about the life, it’s not easy. In a sense, there’s like rings of
fire you have to jump through. Really just take little steps: going
to Hidden Valley was huge for me. Seeing other monks in action,
going to a conducted retreat, and seeing a monk there.
“Oh wow, this person is just normal.” The first time I went to
Hidden Valley for six months, I loved it; I loved the community. There were a lot of people
my age doing the same thing— I hadn’t had that in the world. I felt kind of like, in a way,
a loner in the world. I had friends but not people who
I could have that deeper friendship with. At Hidden Valley, I think
I found that in a large part and that was a big inspiration
for me to take the next step and apply to become a monk. I didn’t apply that time; I left for a while. And one day I remember riding my bike and all of a sudden, it just hit me: “You are missing the community. You had been so happy
at Hidden Valley and now you are back out
and doing the things you like, but you are missing
that spiritual community.” I didn’t fall off my bike
but it was like, “Wow! Okay, I have to go back
to Hidden Valley.” And then I did shortly after. It was like trusting that strong feeling. From there I lived there for about a year while I was applying to
come into the ashram. I’m still here. The monastic life is, in essence,
a journey within: an interior search for
one’s own divinity. And yet, it is not a withdrawal from life, but ironically, the means
to actually live life fully and give back to
the world and others, the best and highest
that we all aspire to and are capable of as
complete human beings. Yes, I would definitely say that if
someone is thinking about the monastic life, and whether it is
worth the effort or not, it has certainly been worth
the effort in my lifetime. It has completely changed
my state of consciousness. In fact, to be perfectly honest with you, I have to think sometimes
pretty hard to remember how I was when I first
came into the ashram. As we draw closer to God,
and we feel His presence, we feel His love, we feel
that inner peace and joy, we cannot but be a happier
person, a happier individual. And, that is what we are after. Well, I think I can honestly say
I am a very different person than 14 years ago when
I entered the ashram. I think in every way, physically,
mentally, spiritually, I have grown. Physically, I am healthier because
I eat better; I exercise regularly. Mentally, I have a better attitude, I feel. I am able to stay more calm,
and more contented, and more happy despite
outer conditions. I am less moody, and I am able to get along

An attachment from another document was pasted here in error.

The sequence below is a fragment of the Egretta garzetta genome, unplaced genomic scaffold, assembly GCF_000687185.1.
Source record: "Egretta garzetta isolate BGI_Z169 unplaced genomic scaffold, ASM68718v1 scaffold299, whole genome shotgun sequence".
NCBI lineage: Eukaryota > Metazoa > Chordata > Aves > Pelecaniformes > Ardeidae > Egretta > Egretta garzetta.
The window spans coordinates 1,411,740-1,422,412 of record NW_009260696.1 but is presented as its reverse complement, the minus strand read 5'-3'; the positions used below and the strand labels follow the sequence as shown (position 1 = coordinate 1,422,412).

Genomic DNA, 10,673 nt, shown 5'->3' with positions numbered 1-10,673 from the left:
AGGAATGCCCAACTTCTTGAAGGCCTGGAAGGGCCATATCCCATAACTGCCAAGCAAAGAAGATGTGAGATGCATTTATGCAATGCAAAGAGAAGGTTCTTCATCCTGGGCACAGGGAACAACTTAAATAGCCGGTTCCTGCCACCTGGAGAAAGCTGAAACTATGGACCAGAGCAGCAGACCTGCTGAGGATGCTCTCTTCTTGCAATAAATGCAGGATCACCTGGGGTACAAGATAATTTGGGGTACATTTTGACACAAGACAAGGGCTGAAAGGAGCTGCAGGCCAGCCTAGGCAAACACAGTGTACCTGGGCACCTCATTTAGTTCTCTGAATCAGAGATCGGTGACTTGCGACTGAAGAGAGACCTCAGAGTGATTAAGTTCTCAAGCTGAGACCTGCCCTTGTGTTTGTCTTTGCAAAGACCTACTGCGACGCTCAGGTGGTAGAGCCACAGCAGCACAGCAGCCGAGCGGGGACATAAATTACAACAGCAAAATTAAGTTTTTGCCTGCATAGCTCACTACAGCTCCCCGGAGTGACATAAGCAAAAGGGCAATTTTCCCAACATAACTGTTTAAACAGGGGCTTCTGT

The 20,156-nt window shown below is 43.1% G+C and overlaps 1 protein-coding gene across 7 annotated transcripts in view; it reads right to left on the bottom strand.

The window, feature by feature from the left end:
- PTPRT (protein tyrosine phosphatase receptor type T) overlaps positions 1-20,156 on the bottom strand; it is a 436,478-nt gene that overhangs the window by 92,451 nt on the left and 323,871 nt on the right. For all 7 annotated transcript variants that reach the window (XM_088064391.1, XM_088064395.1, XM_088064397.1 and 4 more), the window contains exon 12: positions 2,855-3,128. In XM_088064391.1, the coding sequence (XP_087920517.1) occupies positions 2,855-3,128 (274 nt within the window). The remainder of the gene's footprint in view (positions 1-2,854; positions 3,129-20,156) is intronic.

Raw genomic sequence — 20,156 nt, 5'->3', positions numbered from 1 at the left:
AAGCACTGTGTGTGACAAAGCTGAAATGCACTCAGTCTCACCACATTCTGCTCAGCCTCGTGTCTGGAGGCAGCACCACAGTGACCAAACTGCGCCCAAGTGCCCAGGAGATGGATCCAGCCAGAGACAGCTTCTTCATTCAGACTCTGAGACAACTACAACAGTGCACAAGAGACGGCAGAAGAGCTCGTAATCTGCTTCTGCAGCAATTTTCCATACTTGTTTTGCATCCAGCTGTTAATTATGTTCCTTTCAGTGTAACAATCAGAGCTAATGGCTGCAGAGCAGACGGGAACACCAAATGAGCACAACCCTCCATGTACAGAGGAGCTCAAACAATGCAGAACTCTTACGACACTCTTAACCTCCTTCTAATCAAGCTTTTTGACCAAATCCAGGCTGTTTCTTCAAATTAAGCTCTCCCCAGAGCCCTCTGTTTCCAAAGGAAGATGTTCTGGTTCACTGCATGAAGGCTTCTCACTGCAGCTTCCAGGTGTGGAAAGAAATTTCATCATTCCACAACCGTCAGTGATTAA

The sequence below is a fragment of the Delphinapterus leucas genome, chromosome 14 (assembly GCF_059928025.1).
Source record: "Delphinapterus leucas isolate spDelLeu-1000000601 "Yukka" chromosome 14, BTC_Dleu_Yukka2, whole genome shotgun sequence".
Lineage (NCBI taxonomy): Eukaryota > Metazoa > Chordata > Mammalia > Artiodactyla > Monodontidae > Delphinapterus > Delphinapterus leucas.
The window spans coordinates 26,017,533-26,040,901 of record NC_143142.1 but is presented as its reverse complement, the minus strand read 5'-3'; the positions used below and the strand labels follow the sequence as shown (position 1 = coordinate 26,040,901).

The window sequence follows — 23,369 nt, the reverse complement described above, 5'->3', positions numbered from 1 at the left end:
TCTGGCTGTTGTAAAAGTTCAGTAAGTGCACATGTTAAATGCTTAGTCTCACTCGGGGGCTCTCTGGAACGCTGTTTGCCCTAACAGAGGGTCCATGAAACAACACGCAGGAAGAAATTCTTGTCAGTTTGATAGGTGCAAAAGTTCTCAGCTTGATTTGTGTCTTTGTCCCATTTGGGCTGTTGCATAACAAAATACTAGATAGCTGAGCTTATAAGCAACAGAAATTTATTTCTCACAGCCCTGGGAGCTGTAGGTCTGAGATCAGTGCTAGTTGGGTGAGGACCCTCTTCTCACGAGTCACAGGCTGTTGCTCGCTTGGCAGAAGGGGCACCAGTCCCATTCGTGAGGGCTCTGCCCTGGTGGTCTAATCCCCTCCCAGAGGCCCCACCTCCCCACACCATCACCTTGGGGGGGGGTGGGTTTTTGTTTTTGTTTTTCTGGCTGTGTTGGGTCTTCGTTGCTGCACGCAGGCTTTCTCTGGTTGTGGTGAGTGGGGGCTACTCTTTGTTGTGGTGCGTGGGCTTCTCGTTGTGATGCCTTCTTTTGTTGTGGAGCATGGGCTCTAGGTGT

better with people. And, spiritually also, I feel
I have progressed because there is a focused effort that
is happening on a daily basis in the ashram community
on an individual level and on a collective level. So, I feel that I am a new person.

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About the Author: Oren Garnes



  2. Thank you! Wonderful and very helpful introduction to the SRF monastic life. Only wish there was a Hidden Valley equivalent for women (and that I was 25 years younger ; .)). Jai Guru!

  3. Beautiful video about a beautiful life.
    All for the divine quest of expanding consciousness and "mind Awareness."
    This is a life of meaningful purpose using the wisdom and light of Kriya Yoga in daily life!

  4. Nice vídeo. "Monastic life style (in or out not an Ashram) is indeed wanting God first." Ashram life can give a good understanding of what that means. Off course the inner atitude is more important than outer life style. Marking God a priority does not necessarily requires being in a monastery; inner renunciation, detachment, and sincere effort is what matters according to the Guru Yogananda, but for those who need a more structured environment in order to progress spiritually, Ashram life is a good option.

  5. I see some known faces in the group. It is privilege to receive Guru's call to become a monk. Without His grace, it is not possible. May the beloved and compassionate Guru bestow ipon us His blessings and make us worthy to be a monk. Amen!

  6. Thank you so much, what a wonderful vibration, i felt so good when i visited Hidden Valley a couple of years ago-Jai Gurudeva

  7. The video brought a smile to my face. "In the mirror of Thy love, I have beheld the countenance of my love bearing Thy likeness."

  8. Just watching this video is very triggering to go in deep meditation , divine vibes are coming out of this audio visuals ,thanks ,namaste ,jay guru jay babaji